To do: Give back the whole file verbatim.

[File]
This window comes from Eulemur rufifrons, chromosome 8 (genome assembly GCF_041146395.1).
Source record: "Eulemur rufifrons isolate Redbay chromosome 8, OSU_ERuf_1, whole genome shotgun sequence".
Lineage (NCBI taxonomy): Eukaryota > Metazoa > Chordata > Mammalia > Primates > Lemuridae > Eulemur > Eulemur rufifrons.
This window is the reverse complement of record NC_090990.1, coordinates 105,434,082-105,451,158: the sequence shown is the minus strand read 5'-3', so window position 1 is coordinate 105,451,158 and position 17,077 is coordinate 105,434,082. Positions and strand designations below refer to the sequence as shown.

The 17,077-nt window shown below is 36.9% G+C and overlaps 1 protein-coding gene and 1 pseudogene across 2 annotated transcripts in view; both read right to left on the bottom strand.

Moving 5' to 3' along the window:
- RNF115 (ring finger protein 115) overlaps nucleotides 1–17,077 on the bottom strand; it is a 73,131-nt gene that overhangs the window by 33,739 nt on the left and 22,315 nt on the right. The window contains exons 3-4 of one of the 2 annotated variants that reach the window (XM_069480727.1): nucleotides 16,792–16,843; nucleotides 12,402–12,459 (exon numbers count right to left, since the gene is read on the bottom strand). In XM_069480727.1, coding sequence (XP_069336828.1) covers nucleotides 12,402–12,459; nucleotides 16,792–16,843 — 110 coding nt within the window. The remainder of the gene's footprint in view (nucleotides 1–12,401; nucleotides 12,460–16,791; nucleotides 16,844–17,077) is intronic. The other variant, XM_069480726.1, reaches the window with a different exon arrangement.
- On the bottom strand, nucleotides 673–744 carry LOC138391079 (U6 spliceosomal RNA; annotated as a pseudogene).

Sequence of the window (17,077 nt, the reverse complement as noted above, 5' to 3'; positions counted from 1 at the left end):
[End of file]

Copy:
This window comes from Eulemur rufifrons, chromosome 8 (genome assembly GCF_041146395.1).
Source record: "Eulemur rufifrons isolate Redbay chromosome 8, OSU_ERuf_1, whole genome shotgun sequence".
Lineage (NCBI taxonomy): Eukaryota > Metazoa > Chordata > Mammalia > Primates > Lemuridae > Eulemur > Eulemur rufifrons.
This window is the reverse complement of record NC_090990.1, coordinates 105,434,082-105,451,158: the sequence shown is the minus strand read 5'-3', so window position 1 is coordinate 105,451,158 and position 17,077 is coordinate 105,434,082. Positions and strand designations below refer to the sequence as shown.

The 17,077-nt window shown below is 36.9% G+C and overlaps 1 protein-coding gene and 1 pseudogene across 2 annotated transcripts in view; both read right to left on the bottom strand.

Moving 5' to 3' along the window:
- RNF115 (ring finger protein 115) overlaps nucleotides 1–17,077 on the bottom strand; it is a 73,131-nt gene that overhangs the window by 33,739 nt on the left and 22,315 nt on the right. The window contains exons 3-4 of one of the 2 annotated variants that reach the window (XM_069480727.1): nucleotides 16,792–16,843; nucleotides 12,402–12,459 (exon numbers count right to left, since the gene is read on the bottom strand). In XM_069480727.1, coding sequence (XP_069336828.1) covers nucleotides 12,402–12,459; nucleotides 16,792–16,843 — 110 coding nt within the window. The remainder of the gene's footprint in view (nucleotides 1–12,401; nucleotides 12,460–16,791; nucleotides 16,844–17,077) is intronic. The other variant, XM_069480726.1, reaches the window with a different exon arrangement.
- On the bottom strand, nucleotides 673–744 carry LOC138391079 (U6 spliceosomal RNA; annotated as a pseudogene).

Sequence of the window (17,077 nt, the reverse complement as noted above, 5' to 3'; positions counted from 1 at the left end):